Russia could ship more coking coal to China, India amid mounting sanctions

Russia will likely ship more coking coal to India and China amid mounting sanctions levied by countries around the world for its war in Ukraine, market sources told Fastmarkets recently.

A trading source in Shanghai said that, with the European Union banning imports of coal from Russia, coking coal and pulverized coal injection-grade materials will likely flow into countries that are friendlier with Russia, such as China and India.

Russia exported 32 million tonnes of coking coal and PCI materials in 2021, up by 26% year on year. Russia accounts for about 30% of the coking coal requirements of the European Union, Japan, and South Korea.

India imported 1.15 million tonnes of coking coal from Russia in 2021, accounting for 2% of India’s total imports and 3.6% of Russia’s coking coal exports. India imported 56.27 million tonnes of coking coal in 2021.

India plans to double its imports of Russian coking coal, steel minister Ramchandra Prasad Singh said on March 27.

China imported 1.91 million tonnes of coking coal from Russia in the first two months of 2022, up by 126% from the same period last year. In 2021, China imported 10.76 million tonnes of coking coal from Russia, China’s second-largest supplier. Mongolia was the largest supplier of coal to China, the country’s customs data showed.

Russia plans to expand its coal exports to China to 100 million tonnes in three to five years from 52 million tonnes in 2021, Sergei Mocharynikov, an official of the country’s energy ministry, told Russian media.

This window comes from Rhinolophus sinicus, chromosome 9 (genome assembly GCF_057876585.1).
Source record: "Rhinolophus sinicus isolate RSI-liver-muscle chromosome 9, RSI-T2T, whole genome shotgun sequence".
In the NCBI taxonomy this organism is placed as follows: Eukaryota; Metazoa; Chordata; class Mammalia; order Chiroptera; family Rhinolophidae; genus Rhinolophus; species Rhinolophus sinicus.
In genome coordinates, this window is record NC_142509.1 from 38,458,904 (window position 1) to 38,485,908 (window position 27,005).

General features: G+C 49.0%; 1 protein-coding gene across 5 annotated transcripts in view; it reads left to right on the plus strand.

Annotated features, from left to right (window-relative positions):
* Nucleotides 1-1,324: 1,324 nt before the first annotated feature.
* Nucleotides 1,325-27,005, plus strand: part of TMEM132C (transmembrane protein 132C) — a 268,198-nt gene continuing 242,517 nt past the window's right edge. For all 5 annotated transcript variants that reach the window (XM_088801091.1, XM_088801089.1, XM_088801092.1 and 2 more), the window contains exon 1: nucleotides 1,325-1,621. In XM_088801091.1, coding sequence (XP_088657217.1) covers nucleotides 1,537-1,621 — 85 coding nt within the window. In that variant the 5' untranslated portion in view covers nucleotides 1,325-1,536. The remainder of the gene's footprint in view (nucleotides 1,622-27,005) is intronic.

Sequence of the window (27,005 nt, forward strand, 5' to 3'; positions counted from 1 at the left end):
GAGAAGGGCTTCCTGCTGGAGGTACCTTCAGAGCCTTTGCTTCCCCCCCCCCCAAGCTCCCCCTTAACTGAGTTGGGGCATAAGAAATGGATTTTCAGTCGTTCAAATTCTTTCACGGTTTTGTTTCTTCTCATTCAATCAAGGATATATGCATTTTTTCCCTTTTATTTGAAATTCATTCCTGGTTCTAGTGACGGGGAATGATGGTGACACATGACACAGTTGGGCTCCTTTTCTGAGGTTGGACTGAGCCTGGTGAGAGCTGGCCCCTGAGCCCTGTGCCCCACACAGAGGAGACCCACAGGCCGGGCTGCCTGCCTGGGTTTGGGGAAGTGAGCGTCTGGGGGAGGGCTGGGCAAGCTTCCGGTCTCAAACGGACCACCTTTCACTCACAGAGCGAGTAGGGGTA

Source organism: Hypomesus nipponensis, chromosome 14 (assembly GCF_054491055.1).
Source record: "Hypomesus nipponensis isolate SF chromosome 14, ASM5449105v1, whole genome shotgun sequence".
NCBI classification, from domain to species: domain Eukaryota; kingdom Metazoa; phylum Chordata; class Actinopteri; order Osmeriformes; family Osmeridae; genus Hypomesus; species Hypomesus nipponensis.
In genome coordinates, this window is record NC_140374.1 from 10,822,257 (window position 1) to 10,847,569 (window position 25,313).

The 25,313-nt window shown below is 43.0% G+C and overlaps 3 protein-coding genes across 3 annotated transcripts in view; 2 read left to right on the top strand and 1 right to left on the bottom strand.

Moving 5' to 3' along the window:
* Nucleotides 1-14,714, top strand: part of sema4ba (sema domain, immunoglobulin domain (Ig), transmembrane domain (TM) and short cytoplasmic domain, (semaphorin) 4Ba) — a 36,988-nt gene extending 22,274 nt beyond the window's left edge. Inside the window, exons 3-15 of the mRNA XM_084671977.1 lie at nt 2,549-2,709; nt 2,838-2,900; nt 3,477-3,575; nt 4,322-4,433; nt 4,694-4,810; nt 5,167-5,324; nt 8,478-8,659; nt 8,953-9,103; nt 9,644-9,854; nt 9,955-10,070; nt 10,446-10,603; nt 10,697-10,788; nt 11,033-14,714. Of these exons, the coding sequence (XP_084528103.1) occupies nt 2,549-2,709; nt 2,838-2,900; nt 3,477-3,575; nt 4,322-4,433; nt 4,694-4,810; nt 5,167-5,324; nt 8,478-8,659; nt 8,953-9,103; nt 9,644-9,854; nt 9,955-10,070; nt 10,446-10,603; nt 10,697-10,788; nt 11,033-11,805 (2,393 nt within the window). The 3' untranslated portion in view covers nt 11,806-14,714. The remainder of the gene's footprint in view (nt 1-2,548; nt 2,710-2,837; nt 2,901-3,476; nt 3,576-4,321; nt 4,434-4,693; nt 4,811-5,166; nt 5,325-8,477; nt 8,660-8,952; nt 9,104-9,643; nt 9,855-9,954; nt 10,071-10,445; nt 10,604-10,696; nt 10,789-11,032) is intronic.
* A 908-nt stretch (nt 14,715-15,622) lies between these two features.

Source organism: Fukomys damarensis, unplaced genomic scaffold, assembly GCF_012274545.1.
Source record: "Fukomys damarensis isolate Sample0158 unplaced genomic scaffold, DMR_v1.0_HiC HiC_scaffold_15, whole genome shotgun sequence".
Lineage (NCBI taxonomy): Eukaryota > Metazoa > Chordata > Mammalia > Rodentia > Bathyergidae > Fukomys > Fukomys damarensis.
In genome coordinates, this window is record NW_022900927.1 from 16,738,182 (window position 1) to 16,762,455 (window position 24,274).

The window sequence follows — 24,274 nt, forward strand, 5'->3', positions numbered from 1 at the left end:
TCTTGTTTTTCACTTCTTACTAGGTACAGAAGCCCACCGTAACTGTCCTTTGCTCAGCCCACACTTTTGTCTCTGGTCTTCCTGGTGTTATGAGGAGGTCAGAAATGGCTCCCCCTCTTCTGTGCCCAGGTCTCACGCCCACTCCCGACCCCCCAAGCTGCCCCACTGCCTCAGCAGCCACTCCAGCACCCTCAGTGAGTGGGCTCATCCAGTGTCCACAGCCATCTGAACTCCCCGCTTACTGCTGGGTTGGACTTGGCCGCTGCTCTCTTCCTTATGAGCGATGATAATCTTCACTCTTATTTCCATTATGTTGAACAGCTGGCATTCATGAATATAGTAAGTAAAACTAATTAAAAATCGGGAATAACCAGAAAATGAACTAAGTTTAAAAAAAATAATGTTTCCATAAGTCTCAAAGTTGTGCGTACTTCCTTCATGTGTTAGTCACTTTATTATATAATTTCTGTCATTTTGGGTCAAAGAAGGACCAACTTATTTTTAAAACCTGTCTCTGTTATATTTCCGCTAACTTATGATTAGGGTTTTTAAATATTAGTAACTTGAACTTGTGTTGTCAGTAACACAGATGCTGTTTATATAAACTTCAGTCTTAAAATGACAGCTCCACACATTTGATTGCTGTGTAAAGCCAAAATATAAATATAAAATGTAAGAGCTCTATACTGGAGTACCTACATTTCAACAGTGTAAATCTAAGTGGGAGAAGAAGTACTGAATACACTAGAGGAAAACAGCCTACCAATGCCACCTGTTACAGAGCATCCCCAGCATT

“But Russian coking coal and PCI prices need to be more competitive compared with Chinese domestic materials of similar types so that it can attract buying interest,” the trading source in Shanghai said. “Also, China alone cannot absorb large extra volumes of Russian coking coal.”

Payments issue to be solved

Many market sources in China said they were taking a wait-and-see stance and did not consider procuring Russian coking coal or PCI once the sanctions were in place, especially with some Russian financial institutions being removed from the Swift banking community.

But there have still been trades of seaborne Russian coking coal and PCI concluded, with payment done by letters of credit, sources heard.

A second trader source in Shanghai said that recent trades had been concluded by telecommunications transfer or documents against payment, and some Russian coal miners accepted payment in Chinese yuan.

“But telecommunications transfer and documents against payment are riskier compared with letter of credit,” he added. “In the longer term, more Russian coal miners will accept Chinese yuan payment.”

A steel mill source in eastern China said that some Chinese are still issuing letters of credit, but they are scrutinizing each application when it comes to any trades related to Russia.

A steel mill source in India said that payment will not be a big issue unless the country imposes sanctions on Russia, because the Indian government is working on enabling ruble-rupee transactions.

He was referring to an Indian rupee-ruble trade mechanism that the president of the Federation of Indian Export Organizations said could be established soon.

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